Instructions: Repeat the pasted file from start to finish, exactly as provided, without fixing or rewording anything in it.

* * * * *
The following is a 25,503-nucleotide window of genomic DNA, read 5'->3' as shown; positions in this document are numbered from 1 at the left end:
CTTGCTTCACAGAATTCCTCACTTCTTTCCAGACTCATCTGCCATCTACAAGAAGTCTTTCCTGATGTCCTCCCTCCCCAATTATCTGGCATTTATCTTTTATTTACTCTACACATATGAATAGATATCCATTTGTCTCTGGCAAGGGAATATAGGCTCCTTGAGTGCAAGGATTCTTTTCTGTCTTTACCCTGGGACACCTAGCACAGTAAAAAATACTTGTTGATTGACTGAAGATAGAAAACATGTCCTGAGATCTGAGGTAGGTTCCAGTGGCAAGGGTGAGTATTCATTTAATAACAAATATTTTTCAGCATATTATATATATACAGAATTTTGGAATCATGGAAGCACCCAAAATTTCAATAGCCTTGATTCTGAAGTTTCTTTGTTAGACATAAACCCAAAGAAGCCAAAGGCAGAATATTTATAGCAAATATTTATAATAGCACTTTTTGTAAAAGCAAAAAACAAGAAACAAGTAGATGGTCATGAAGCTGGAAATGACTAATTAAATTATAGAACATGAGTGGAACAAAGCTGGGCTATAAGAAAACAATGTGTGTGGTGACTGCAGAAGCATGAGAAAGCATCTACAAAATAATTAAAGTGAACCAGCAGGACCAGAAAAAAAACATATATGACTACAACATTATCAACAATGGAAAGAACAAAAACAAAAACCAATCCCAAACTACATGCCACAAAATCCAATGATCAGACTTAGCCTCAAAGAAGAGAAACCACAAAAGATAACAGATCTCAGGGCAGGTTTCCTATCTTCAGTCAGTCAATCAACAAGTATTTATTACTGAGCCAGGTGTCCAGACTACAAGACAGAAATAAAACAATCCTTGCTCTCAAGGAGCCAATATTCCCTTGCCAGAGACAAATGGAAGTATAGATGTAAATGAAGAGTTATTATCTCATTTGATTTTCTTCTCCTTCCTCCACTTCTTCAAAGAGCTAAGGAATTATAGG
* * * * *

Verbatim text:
The following is a 25,503-nucleotide window of genomic DNA, read 5'->3' as shown; positions in this document are numbered from 1 at the left end:
CTTGCTTCACAGAATTCCTCACTTCTTTCCAGACTCATCTGCCATCTACAAGAAGTCTTTCCTGATGTCCTCCCTCCCCAATTATCTGGCATTTATCTTTTATTTACTCTACACATATGAATAGATATCCATTTGTCTCTGGCAAGGGAATATAGGCTCCTTGAGTGCAAGGATTCTTTTCTGTCTTTACCCTGGGACACCTAGCACAGTAAAAAATACTTGTTGATTGACTGAAGATAGAAAACATGTCCTGAGATCTGAGGTAGGTTCCAGTGGCAAGGGTGAGTATTCATTTAATAACAAATATTTTTCAGCATATTATATATATACAGAATTTTGGAATCATGGAAGCACCCAAAATTTCAATAGCCTTGATTCTGAAGTTTCTTTGTTAGACATAAACCCAAAGAAGCCAAAGGCAGAATATTTATAGCAAATATTTATAATAGCACTTTTTGTAAAAGCAAAAAACAAGAAACAAGTAGATGGTCATGAAGCTGGAAATGACTAATTAAATTATAGAACATGAGTGGAACAAAGCTGGGCTATAAGAAAACAATGTGTGTGGTGACTGCAGAAGCATGAGAAAGCATCTACAAAATAATTAAAGTGAACCAGCAGGACCAGAAAAAAAACATATATGACTACAACATTATCAACAATGGAAAGAACAAAAACAAAAACCAATCCCAAACTACATGCCACAAAATCCAATGATCAGACTTAGCCTCAAAGAAGAGAAACCACAAAAGATAACAGATCTCAGGGCAGGTTTCCTATCTTCAGTCAGTCAATCAACAAGTATTTATTACTGAGCCAGGTGTCCAGACTACAAGACAGAAATAAAACAATCCTTGCTCTCAAGGAGCCAATATTCCCTTGCCAGAGACAAATGGAAGTATAGATGTAAATGAAGAGTTATTATCTCATTTGATTTTCTTCTCCTTCCTCCACTTCTTCAAAGAGCTAAGGAATTATAGG